National Dress in Blue Day is March 4
Dress in Blue Day is held in correlation with National Colorectal Cancer Awareness Month.
ELIZABETHTOWN, Ky, March 2, 2022 - In recognition of the Colorectal Cancer Alliance’s annual Dress in Blue Day campaign, staff members at Baptist Health Hardin will be wearing blue on Friday and will be encouraging members of the community to follow suit.
Held annually on the first Friday in March, Dress in Blue Day is held in correlation with National Colorectal Cancer Awareness Month, which is observed each March. The event is designed to raise awareness of colorectal cancer and support those who have been impacted by colorectal cancer.
About Dress in Blue Day:
Dress in Blue Day was started by Colorectal Cancer Alliance volunteer Anita Mitchell, who was battling stage IV colorectal cancer and lost a close friend and her father to the disease. She brought the concept to the Colorectal Cancer Alliance in 2009 and it has since become a nationwide day of recognition.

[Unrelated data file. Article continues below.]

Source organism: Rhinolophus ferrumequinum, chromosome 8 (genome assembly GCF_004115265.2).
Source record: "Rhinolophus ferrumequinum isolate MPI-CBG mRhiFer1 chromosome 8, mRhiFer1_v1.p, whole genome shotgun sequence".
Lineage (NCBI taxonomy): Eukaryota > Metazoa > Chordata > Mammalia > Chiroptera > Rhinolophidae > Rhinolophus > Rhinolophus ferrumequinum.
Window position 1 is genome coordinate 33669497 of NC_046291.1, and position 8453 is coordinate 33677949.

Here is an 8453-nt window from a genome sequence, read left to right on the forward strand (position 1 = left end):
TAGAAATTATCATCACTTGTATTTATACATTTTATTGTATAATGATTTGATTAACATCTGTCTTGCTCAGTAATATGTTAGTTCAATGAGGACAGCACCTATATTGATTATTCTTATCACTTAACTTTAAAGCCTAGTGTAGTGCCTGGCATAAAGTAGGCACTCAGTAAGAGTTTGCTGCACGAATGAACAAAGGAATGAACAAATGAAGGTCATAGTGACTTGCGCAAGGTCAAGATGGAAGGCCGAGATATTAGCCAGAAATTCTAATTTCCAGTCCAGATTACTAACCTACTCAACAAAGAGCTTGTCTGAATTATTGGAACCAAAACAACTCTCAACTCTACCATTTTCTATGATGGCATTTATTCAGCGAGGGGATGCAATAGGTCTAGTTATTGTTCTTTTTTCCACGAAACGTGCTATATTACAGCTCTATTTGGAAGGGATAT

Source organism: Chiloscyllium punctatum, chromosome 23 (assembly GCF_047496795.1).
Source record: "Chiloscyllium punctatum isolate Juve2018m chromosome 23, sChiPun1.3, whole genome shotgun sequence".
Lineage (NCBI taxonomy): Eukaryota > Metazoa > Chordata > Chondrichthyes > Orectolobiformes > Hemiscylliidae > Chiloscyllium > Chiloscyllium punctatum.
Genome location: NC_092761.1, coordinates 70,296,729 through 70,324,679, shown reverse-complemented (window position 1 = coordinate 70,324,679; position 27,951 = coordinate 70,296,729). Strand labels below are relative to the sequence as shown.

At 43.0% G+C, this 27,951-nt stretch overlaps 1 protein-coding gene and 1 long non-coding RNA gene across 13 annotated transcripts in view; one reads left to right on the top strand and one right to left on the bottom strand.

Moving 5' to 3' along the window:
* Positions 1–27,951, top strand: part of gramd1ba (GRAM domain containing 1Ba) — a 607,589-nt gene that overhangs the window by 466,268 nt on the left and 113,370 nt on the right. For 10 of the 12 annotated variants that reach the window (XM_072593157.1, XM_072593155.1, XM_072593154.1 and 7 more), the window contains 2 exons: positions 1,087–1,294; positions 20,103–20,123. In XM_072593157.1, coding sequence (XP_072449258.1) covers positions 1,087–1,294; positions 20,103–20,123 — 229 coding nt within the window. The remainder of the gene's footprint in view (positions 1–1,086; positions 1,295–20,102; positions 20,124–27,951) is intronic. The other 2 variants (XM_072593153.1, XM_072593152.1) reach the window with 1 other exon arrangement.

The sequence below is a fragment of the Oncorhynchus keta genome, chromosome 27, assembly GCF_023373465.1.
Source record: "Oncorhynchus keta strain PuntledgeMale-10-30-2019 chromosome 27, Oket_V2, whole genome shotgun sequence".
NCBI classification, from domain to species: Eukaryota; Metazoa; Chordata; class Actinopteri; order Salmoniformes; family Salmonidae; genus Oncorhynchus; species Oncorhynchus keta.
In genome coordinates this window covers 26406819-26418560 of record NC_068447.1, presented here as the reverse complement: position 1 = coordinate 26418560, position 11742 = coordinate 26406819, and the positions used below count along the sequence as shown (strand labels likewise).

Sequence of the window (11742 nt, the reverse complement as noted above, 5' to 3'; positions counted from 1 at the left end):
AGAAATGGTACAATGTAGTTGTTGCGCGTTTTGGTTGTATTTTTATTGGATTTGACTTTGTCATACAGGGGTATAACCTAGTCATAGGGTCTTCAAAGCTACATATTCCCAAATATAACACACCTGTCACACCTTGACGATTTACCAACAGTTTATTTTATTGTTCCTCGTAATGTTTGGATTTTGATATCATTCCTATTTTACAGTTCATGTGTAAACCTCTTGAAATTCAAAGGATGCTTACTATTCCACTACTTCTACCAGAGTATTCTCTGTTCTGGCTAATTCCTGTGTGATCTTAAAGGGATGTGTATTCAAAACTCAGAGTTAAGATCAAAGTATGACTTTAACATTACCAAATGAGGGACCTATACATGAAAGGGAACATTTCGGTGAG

According to the Colorectal Cancer Alliance, an estimated 151,030 people will be diagnosed with colorectal cancer in 2022.
Facts about colorectal cancer:
- Colorectal cancer is the third-most commonly diagnosed cancer among men and women in the U.S. It is the second-leading cause of cancer death in men and women combined.
- Colorectal cancer is often preventable with screening and is highly treatable when detected early. Screening methods such as colonoscopies find precancerous polyps so they can be removed before becoming cancer. Those 45 and over are encouraged to get screened. Screening is the leading method to prevent colorectal cancer.
- Colorectal cancer often develops without symptoms. However, when symptoms do occur, they can include blood in or on stool; persistent constipation or diarrhea; weakness or fatigue; persistent stomach pains, aches or cramps and unexplained weight loss.
- Though the median age of diagnosis for colorectal cancer among men and women is 66, diagnosis rates for people under 50 have increased by 2 percent each year. By 2030, researchers predict that colorectal cancer will be the leading cause of cancer deaths in people ages 20 to 49. Those with a family history of colorectal cancer or advanced adenomas (noncancerous tumors), along with hereditary genetic syndromes associated with increased risk are encouraged to get screened before turning 45.
- Some risk factors for colorectal cancer include age, family history, a history of inflammatory bowel disease, physical inactivity, a diet high in red meats, obesity, smoking and high alcohol intake.
- African Americans and Jewish people of Eastern European descent are at higher risk of developing than other races or ethnic groups.
For more information, visit Baptist Health Gastroenterology services.